ZANNA: We got serious about Instagram after launching Zan+Me. We love it for its visual appeal and the fact that it enables us to show a great variety of images and also the making process. Also, it’s such an inspiring platform where we’re making friends fast and are connecting with both makers and galleries and people generally who are looking for our kind of work. It also helps people learn more about us.
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What advice would you give to anyone wanting to start selling their art online?
ZANNA: Do research, plenty of it. Improve your photographic skills and if necessary invest in a good camera. If you’re selling online, buyers can’t handle your work in person and only have your images and descriptions to go by. So make them good. And use friendly forums like the one hosted by Folksy to invite feedback. Many sellers are incredibly generous with their time and advice.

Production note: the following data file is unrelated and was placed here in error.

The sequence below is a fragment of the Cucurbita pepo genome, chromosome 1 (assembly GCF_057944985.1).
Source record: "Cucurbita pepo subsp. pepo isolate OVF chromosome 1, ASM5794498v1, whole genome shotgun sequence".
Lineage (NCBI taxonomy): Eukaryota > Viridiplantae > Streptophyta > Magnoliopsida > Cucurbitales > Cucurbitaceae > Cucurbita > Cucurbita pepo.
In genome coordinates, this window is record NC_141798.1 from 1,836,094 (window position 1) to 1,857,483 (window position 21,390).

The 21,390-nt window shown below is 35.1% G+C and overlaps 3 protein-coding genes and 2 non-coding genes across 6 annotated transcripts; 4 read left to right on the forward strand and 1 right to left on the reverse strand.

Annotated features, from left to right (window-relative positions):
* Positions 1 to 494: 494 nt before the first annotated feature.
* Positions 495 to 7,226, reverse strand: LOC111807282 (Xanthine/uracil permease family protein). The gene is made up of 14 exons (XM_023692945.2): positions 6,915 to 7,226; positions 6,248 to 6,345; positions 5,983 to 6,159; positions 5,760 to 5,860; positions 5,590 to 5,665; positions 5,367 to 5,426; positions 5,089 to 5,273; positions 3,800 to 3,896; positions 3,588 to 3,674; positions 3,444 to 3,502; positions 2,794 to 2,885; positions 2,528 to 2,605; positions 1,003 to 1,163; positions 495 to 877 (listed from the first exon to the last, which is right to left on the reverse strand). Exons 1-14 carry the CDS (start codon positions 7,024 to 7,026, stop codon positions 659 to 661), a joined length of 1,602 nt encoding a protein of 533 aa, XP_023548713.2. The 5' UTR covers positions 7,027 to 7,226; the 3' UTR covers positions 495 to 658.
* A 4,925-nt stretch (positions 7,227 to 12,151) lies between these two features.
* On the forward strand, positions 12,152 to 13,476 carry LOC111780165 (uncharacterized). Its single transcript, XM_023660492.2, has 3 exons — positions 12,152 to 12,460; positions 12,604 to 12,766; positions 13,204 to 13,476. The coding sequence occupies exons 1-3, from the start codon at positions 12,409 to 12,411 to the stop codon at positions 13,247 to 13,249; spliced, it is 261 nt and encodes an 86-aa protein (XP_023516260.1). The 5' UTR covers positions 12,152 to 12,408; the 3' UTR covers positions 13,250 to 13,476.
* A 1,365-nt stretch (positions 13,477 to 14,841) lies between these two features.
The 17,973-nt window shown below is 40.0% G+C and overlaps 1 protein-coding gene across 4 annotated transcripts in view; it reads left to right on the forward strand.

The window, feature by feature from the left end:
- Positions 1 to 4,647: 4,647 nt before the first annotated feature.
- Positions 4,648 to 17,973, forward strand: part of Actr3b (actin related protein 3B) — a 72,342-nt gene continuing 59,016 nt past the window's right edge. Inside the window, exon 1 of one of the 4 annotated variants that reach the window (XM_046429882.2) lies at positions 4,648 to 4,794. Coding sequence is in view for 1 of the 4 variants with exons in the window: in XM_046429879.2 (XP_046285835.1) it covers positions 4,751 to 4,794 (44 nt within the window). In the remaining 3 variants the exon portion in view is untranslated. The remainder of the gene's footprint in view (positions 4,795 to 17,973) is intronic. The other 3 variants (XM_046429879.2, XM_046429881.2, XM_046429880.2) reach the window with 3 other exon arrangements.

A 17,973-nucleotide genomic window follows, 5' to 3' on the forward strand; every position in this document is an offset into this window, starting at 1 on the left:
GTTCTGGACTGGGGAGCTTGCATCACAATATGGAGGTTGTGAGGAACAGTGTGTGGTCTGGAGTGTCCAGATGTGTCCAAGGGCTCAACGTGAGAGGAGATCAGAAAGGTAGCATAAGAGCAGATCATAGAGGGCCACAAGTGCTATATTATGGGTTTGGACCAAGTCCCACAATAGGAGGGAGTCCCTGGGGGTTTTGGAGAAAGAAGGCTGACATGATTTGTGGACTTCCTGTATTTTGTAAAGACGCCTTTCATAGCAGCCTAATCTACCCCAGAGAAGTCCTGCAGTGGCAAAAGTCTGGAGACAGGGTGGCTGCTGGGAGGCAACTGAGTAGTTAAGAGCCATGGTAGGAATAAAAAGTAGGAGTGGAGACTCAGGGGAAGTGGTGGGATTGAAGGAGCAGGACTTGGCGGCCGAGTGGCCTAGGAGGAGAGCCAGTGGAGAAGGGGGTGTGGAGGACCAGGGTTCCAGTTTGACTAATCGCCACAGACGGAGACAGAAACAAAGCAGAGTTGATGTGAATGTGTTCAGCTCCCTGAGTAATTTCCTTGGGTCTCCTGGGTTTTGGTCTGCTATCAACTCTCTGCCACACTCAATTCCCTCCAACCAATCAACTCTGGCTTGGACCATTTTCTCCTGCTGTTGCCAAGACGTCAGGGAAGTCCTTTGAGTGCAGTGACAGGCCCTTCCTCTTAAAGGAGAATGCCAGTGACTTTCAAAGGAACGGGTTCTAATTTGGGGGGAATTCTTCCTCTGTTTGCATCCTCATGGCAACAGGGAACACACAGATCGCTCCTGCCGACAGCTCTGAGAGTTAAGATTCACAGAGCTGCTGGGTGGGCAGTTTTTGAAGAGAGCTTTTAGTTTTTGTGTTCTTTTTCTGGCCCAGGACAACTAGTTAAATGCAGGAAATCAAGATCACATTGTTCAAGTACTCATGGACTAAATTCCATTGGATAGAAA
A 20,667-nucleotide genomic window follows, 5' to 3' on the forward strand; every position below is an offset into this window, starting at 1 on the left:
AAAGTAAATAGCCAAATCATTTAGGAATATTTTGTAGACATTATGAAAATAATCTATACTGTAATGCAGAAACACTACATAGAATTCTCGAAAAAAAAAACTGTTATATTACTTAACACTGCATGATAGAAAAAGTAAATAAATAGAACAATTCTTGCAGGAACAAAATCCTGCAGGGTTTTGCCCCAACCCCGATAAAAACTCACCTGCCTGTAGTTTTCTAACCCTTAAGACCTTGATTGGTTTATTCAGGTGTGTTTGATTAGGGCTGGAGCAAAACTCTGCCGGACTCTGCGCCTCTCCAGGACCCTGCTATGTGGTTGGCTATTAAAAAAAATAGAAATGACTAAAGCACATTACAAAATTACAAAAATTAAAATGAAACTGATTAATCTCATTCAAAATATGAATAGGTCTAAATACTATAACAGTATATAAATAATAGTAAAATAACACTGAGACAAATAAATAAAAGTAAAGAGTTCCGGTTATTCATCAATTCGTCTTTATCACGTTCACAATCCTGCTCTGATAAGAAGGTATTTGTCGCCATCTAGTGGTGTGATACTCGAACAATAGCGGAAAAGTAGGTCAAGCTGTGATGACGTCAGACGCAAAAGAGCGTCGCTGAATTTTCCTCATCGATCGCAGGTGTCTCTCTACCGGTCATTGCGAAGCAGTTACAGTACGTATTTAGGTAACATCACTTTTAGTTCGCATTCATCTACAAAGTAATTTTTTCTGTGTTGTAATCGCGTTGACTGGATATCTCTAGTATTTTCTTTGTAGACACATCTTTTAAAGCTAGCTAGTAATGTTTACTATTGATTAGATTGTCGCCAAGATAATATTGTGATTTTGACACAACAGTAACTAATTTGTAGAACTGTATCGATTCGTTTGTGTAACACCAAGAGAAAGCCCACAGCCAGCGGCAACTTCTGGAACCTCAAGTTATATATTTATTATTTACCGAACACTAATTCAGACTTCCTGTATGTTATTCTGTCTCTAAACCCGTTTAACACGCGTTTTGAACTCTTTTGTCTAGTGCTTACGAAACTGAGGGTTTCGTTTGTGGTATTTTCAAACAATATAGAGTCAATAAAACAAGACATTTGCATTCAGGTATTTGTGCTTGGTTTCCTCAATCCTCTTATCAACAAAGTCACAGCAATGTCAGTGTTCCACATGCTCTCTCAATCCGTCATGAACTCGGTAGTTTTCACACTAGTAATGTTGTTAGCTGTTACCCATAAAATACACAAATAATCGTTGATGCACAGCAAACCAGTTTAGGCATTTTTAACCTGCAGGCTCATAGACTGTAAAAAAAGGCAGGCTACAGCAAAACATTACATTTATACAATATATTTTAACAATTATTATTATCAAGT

Seeing my work fired on Mecki’s ceramics adds a whole new dimension I hadn’t previously imagined.
Have you set yourself any business goals for the next year?
MECKI: We use Google Drive to jot down ideas to avoid forgetting things we should have picked up on. We have both long- and short-term objectives and review our priorities regularly. Our goals for the next 12 months are: continuous development of product lines that make beautiful gifts and are a joy to have in the home, increasing our promotion (especially online), establishing good relations with new stockists and showing our work at one or two art shows. That should keep us out of mischief ;-)
Use code ZANandME for 10% off all Zan and Me Ceramics – only valid for a limited time.
Meet the interviewer
The maker asking the questions this week is Julie Saggerson from Julie Love Little Works of Art. Julie makes small sculptures inspired by birds, nature and life, handmade from wood, textiles and lovely things. You can also commission Julie to create a miniature model of your house – just send her some photographs of your house and she will create a one-off bespoke portrait of your home in wood.